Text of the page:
Student’s Name

Dr. Fields

Lovecraft & the Weird

January 29, 2018

Journal Entry 1: H. P. Lovecraft, Herbert West - Reanimator.

This story achieves its weird effect of horrific revelation—culminating in a twist ending—through hyperbole, gothic analogy, ethnic typing, and foreshadowing. The narrator, West’s longsuffering assistant, describes the dead as less than grateful for West’s “elixir” (56). They long to return to their graves after having their revenge. Dug up from a potter’s field, West’s first success is a promising specimen of working-class hardihood: “a sturdy and apparently unimaginative youth of wholesome plebeian type […] and probably having vital processes of the simplest and healthiest sort” (53). West’s “reagent” (51) seems to have failed until the expired youth screams so loudly that his agony can only be described by gothic superlatives: “[…] there burst the most appalling and daemoniac succession of cries that either of us had ever heard” (54). Here the shrieks of the corpse belie Herbert West’s “materialism” (55) with a vision of infernal afterlife breaking into our world: “Not more unutterable could have been the chaos of hellish sound if the pit itself had opened to release the agony of the damned […]” (54). Later, Dr. West can never forget the “clawed grave” (78) in the potter’s field, the ground pawed and gashed as if his first patient tried to burrow back into the earth. West’s most macabre achievement was reanimating the separate body and head of wartime surgeon Major Clapham-Lee, both of which survive the shelling of West’s field hospital. Years later, the body still carries the head in a black case, and its voice commands an entourage of the dead. They break through the wall of a centuries-old tomb into the basement of West’s home in Boston. Dr. Clapham-Lee tricks West into incinerating the head, prompting the headless body to rip off West’s head as a replacement. Ironically, Herbert West becomes the opposite of a life-giver. He becomes the new Lord of the Dead.


Grading Standards

Six journal entries and two presentations count equally (8 grades) for 60 percent of the overall semester grade. The two WEIRD Essays are each worth 20 percent of the overall grade. Grammar and punctuation count as well. The Journal Rubric will be adapted for presentations and the two WEIRD Essays.

Final Exam 05/09/2018 10:30 AM
Submission Format Policy Note: You may not submit a paper for a grade in this class that already has been (or will be) submitted for a grade in another course, unless you obtain the explicit written permission of me and the other instructor involved in advance.
Late Paper Policy

 Late Penalties and Illness

An essay assignment submitted after the class period of the due date is penalized 10 points. If late by two class periods, the essay is penalized 20 points. The penalty is capped at 20 points.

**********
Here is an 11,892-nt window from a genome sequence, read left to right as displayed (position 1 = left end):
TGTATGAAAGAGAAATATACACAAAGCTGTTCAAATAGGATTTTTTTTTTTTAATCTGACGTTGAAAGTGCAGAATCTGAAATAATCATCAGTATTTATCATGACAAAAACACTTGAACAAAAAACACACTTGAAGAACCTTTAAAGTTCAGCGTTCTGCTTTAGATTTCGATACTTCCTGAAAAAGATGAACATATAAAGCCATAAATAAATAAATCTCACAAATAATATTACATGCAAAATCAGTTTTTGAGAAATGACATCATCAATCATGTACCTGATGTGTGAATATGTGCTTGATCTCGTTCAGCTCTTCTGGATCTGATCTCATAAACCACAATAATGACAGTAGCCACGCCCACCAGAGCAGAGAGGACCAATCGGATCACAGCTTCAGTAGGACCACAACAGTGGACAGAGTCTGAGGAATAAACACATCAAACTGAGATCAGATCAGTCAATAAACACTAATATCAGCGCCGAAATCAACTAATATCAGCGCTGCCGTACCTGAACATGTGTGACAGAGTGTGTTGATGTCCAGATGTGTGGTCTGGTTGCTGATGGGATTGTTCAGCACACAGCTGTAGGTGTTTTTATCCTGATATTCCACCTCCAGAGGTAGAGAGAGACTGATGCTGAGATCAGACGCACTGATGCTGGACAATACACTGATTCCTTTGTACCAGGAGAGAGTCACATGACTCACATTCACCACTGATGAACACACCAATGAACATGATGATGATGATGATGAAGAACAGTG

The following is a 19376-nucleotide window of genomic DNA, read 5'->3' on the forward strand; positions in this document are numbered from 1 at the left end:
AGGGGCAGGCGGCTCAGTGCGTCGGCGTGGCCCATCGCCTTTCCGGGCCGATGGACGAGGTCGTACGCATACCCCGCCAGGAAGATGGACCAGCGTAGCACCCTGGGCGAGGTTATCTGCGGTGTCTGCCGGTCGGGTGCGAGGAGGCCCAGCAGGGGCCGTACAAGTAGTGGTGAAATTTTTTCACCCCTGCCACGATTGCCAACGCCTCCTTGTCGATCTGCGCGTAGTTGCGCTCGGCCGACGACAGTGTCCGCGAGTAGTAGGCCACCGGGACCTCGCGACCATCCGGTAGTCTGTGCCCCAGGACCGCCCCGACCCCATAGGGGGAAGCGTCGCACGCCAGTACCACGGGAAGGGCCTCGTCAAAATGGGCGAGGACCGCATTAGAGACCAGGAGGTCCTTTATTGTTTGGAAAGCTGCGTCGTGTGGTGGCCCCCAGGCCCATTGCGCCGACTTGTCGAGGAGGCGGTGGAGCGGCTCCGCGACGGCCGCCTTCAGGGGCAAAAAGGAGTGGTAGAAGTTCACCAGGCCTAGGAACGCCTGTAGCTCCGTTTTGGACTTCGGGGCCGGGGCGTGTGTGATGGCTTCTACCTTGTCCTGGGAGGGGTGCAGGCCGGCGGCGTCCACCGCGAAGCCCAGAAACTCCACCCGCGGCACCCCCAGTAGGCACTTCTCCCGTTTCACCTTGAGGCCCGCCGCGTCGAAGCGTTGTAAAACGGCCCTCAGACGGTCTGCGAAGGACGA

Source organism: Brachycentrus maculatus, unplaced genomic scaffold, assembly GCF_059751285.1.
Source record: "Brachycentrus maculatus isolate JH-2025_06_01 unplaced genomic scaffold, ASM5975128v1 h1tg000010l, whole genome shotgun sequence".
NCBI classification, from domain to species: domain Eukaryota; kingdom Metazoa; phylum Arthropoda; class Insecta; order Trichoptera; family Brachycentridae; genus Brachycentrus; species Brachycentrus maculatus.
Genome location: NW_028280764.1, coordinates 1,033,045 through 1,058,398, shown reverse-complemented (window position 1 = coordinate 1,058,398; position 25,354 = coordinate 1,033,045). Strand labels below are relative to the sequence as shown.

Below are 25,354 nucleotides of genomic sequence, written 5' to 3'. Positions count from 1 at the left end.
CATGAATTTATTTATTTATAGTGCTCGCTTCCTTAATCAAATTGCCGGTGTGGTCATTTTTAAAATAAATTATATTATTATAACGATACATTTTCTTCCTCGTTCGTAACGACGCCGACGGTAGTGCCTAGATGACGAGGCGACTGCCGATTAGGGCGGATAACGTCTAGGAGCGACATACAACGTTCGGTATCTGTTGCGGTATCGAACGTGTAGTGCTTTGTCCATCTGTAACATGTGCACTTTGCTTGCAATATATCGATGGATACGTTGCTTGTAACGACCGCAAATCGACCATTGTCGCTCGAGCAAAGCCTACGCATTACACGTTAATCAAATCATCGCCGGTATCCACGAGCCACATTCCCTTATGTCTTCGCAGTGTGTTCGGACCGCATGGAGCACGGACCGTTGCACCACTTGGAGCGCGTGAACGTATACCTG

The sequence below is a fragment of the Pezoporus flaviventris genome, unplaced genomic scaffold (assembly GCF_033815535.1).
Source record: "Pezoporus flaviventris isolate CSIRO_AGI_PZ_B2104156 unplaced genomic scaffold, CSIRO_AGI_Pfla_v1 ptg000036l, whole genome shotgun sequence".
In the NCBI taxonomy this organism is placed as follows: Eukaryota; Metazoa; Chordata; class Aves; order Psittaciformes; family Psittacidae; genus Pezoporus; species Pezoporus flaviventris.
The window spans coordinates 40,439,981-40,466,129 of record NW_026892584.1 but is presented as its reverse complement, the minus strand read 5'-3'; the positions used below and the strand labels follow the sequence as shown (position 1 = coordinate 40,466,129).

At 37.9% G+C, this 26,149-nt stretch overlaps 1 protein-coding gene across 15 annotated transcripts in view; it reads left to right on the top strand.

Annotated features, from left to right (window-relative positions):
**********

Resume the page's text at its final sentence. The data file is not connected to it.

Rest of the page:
If students are too ill to submit their work personally, they should submit it when they return to class. They may avoid penalty for late submission by obtaining documentation from a relevant professional in a timely fashion (e.g., a doctor, clinic, officer of the court, or the Dean of Students’ office). If they are ill but nevertheless submit it in class on the day it is due, they can be excused from the rest of that class period.

Plagiarism Policy

Plagiarism is the use of someone else's thoughts, words, ideas, or lines of argument in your own work without appropriate documentation (a parenthetical citation at the end and a listing in "Works Cited")-whether you use that material in a quote, paraphrase, or summary. It is a theft of intellectual property and will not be tolerated, whether intentional or not.

Student Honor Creed

As an MSU Student, I pledge not to lie, cheat, steal, or help anyone else do so."

As students at MSU, we recognize that any great society must be composed of empowered, responsible citizens. We also recognize universities play an important role in helping mold these responsible citizens. We believe students themselves play an important part in developing responsible citizenship by maintaining a community where integrity and honorable character are the norm, not the exception.

Thus, We, the Students of Midwestern State University, resolve to uphold the honor of the University by affirming our commitment to complete academic honesty. We resolve not only to be honest but also to hold our peers accountable for complete honesty in all university matters.

We consider it dishonest to ask for, give, or receive help in examinations or quizzes, to use any unauthorized material in examinations, or to present, as one's own, work or ideas which are not entirely one's own. We recognize that any instructor has the right to expect that all student work is honest, original work. We accept and acknowledge that responsibility for lying, cheating, stealing, plagiarism, and other forms of academic dishonesty fundamentally rests within each individual student.

We expect of ourselves academic integrity, personal professionalism, and ethical character. We appreciate steps taken by University officials to protect the honor of the University against any who would disgrace the MSU student body by violating the spirit of this creed.